1. Hi Narendra. Thanks for taking the time to respond to my post and clarify things. I added some of the points in your post to my original story. thanks. Tom

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  3. Narendra:

    I think your points are good ones, and your clarifications are necessary as well. Photobucket is showing growth too — although i think its business model is more Web 2.0 than you give it credit for. Just because it doesn’t use Ajax doesn’t mean it isn’t Web 2.0 (whatever that really is).

    my comments: it is still a photo hosting company that has found a way to scale and deliver a reliable product

    I’m also not sure that using photos printed as a measure of a successful photo site is terribly relevant. It may be the easiest way to measure, but that doesn’t make it the best. Studies have already shown that only a tiny fraction of digital photo and photo-site users ever print their photos.

    my comments: I concur! And I fought that PR battle. My main point is that “popularity” is a relative thing and that there are a lot of players filling a lot of niches on similar orders of magnitude

    In any case, I think the things that make Flickr different from Webshots — use (or better use) of things such as tags, groups, RSS feeds, and so on — are still instructive, and I believe (although I can’t prove) that they have contributed to the growth of the site vs. Webshots.

    my comments: my general interpretation of open API’s is that they are an affiliate program and can have limited impact on driving traffic. Webshots has employed “keywords” for years and extensive commenting. Flickr’s innovations around tags and groups are nice, but my basic premise remains: they offered a robust product with a clean (no ads) interface and generated a lot of word of mouth and were happy to host photos for blogs (something livejournal and others stayed away from because of the cost structure). Flickr built a great product and generated heaps of PR, they never created a full-fledged business because Yahoo bought them before big cost issues set in.

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  6. “Flickr’s innovations around tags and groups are nice, but my basic premise remains: they offered a robust product with a clean (no ads) interface and generated a lot of word of mouth and were happy to host photos for blogs (something livejournal and others stayed away from because of the cost structure). Flickr built a great product and generated heaps of PR, they never created a full-fledged business because Yahoo bought them before big cost issues set in.” Narendra, I think you are right on here.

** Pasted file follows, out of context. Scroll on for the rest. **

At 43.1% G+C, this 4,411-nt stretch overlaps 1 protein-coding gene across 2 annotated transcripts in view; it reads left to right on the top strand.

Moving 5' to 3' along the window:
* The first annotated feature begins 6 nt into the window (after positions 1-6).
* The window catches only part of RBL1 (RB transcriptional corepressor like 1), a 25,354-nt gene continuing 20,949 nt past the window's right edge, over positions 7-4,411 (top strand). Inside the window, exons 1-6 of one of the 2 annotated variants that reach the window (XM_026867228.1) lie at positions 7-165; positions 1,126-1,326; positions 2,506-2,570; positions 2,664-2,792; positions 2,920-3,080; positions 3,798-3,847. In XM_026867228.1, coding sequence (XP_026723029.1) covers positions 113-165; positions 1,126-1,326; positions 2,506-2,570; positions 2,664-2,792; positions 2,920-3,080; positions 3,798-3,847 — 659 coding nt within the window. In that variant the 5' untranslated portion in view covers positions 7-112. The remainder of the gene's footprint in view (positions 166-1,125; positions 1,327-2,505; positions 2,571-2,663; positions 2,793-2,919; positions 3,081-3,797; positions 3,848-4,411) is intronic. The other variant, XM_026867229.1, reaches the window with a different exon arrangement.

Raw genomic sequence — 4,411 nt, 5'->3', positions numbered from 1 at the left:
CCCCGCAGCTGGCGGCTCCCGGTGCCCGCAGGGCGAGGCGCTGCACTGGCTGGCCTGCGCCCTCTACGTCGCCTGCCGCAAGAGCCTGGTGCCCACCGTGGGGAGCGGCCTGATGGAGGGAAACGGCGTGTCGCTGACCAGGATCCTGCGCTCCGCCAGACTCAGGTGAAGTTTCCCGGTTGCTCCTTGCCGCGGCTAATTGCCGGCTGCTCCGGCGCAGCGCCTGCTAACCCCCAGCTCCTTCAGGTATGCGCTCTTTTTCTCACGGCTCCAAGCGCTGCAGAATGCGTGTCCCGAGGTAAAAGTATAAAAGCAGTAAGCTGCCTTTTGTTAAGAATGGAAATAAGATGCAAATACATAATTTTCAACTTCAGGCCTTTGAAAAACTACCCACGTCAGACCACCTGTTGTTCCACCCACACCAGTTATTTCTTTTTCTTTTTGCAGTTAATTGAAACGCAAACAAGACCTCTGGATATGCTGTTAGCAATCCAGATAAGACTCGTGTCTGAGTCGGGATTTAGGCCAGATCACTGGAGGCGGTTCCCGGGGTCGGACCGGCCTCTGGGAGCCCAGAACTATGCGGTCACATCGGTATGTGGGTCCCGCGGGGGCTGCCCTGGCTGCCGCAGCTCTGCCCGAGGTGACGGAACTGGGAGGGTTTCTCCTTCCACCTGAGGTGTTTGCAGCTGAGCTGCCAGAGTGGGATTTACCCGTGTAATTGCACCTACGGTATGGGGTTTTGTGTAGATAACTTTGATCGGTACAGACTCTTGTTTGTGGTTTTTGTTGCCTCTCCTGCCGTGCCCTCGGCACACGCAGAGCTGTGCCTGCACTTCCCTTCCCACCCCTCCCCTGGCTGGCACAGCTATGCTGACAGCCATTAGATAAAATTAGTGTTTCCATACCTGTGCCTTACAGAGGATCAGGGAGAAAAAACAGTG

Flickr is fortunate though to have found in Yahoo! a deep pocket partner who can subsidize the bandwidth expense while benefiting corporate-wise from the growing attention (PR) and user base.

    Of course even greater than Flickr’s photosharing business in and of itself, Yahoo! stands to benefit by leveraging the social community that is Flickr and using it (initially) to improve their image search (interestingness) and eventually to more seriously integrate social networking into web search overall. A gamble on Yahoo!’s part and back to the monetization of eyeballs, but I think it will work for them. Flickr stays mean and lean from a staffing standpoint which of course also helps them.

    Should be interesting to watch it unfold.

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  9. Narendra,

    I’d love to chat with you about Photobucket sometime. We are much larger than anyone gives us credit for. We just don’t have the marketing engine behind us Flickr does, but I guarantee you we are much, much larger. Nielsen ranked us as the fastest growing web brand for 2005 with over 15.6 million unique visitors. http://www.prnewswire.com/cgi-bin/stories.pl?ACCT=104&STORY=/www/story/12-20-2005/0004237123&EDATE=

    Alexa traffic isn’t a true gauge, as it’s internet traffic and our images are not that large, and again, Alexa is tracking traffic off of our domain, not all the images being linked out into the web. If it were, our numbers would be in the stratosphere.

    The fact is we aren’t competitors to Flickr. We are not a destination site, or a community. We are just a very reliable, very fast, and easy to use utility for all the bloggers, social networking, discussion forums, and just web sharing needs users have.

    We serve out over 1.5 billion images a day, and are uploading over 6 million new images. We have over 11 million users and are quietly growing at well over 1 million a month.

    We are completely agnostic, and will continue to innovate at Photobucket for new ways to share media on the web. Wait till we show you what we have coming in the next few weeks. I think it’ll make a pretty big impact on the space.

    Good luck with everything, and please drop me a line.